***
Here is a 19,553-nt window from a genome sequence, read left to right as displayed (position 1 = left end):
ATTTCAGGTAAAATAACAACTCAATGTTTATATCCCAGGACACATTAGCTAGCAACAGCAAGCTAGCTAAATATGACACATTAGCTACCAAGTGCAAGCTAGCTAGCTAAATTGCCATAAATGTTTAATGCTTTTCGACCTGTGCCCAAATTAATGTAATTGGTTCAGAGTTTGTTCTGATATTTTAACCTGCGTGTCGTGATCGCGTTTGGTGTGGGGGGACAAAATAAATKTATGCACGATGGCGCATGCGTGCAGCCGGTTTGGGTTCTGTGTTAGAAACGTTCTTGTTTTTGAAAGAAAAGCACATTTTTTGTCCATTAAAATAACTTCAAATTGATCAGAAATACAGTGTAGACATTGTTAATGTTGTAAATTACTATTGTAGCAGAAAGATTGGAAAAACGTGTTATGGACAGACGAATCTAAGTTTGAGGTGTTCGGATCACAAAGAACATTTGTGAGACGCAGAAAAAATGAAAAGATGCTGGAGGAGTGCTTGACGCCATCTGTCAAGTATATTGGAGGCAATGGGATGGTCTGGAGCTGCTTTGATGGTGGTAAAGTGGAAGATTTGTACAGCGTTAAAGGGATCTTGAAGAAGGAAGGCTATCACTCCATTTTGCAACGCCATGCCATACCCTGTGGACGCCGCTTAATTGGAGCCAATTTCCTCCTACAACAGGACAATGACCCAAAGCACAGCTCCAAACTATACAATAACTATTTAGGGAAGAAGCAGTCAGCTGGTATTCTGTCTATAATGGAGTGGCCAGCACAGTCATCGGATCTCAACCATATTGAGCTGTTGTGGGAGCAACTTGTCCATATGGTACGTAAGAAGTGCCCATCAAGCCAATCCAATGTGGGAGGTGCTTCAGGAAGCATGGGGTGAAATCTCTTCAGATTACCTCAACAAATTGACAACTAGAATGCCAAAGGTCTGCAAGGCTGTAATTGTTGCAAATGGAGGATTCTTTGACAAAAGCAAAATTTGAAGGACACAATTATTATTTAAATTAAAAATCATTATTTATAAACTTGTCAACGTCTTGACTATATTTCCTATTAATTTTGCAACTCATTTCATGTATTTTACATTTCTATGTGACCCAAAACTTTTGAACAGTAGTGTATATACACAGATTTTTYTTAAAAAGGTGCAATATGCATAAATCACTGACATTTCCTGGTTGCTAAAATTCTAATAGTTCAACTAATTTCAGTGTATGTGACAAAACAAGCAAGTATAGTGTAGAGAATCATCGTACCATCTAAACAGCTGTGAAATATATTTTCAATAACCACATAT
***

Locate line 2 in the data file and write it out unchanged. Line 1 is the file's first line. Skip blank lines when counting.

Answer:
ATTTCAGGTAAAATAACAACTCAATGTTTATATCCCAGGACACATTAGCTAGCAACAGCAAGCTAGCTAAATATGACACATTAGCTACCAAGTGCAAGCTAGCTAGCTAAATTGCCATAAATGTTTAATGCTTTTCGACCTGTGCCCAAATTAATGTAATTGGTTCAGAGTTTGTTCTGATATTTTAACCTGCGTGTCGTGATCGCGTTTGGTGTGGGGGGACAAAATAAATKTATGCACGATGGCGCATGCGTGCAGCCGGTTTGGGTTCTGTGTTAGAAACGTTCTTGTTTTTGAAAGAAAAGCACATTTTTTGTCCATTAAAATAACTTCAAATTGATCAGAAATACAGTGTAGACATTGTTAATGTTGTAAATTACTATTGTAGCAGAAAGATTGGAAAAACGTGTTATGGACAGACGAATCTAAGTTTGAGGTGTTCGGATCACAAAGAACATTTGTGAGACGCAGAAAAAATGAAAAGATGCTGGAGGAGTGCTTGACGCCATCTGTCAAGTATATTGGAGGCAATGGGATGGTCTGGAGCTGCTTTGATGGTGGTAAAGTGGAAGATTTGTACAGCGTTAAAGGGATCTTGAAGAAGGAAGGCTATCACTCCATTTTGCAACGCCATGCCATACCCTGTGGACGCCGCTTAATTGGAGCCAATTTCCTCCTACAACAGGACAATGACCCAAAGCACAGCTCCAAACTATACAATAACTATTTAGGGAAGAAGCAGTCAGCTGGTATTCTGTCTATAATGGAGTGGCCAGCACAGTCATCGGATCTCAACCATATTGAGCTGTTGTGGGAGCAACTTGTCCATATGGTACGTAAGAAGTGCCCATCAAGCCAATCCAATGTGGGAGGTGCTTCAGGAAGCATGGGGTGAAATCTCTTCAGATTACCTCAACAAATTGACAACTAGAATGCCAAAGGTCTGCAAGGCTGTAATTGTTGCAAATGGAGGATTCTTTGACAAAAGCAAAATTTGAAGGACACAATTATTATTTAAATTAAAAATCATTATTTATAAACTTGTCAACGTCTTGACTATATTTCCTATTAATTTTGCAACTCATTTCATGTATTTTACATTTCTATGTGACCCAAAACTTTTGAACAGTAGTGTATATACACAGATTTTTYTTAAAAAGGTGCAATATGCATAAATCACTGACATTTCCTGGTTGCTAAAATTCTAATAGTTCAACTAATTTCAGTGTATGTGACAAAACAAGCAAGTATAGTGTAGAGAATCATCGTACCATCTAAACAGCTGTGAAATATATTTTCAATAACCACATAT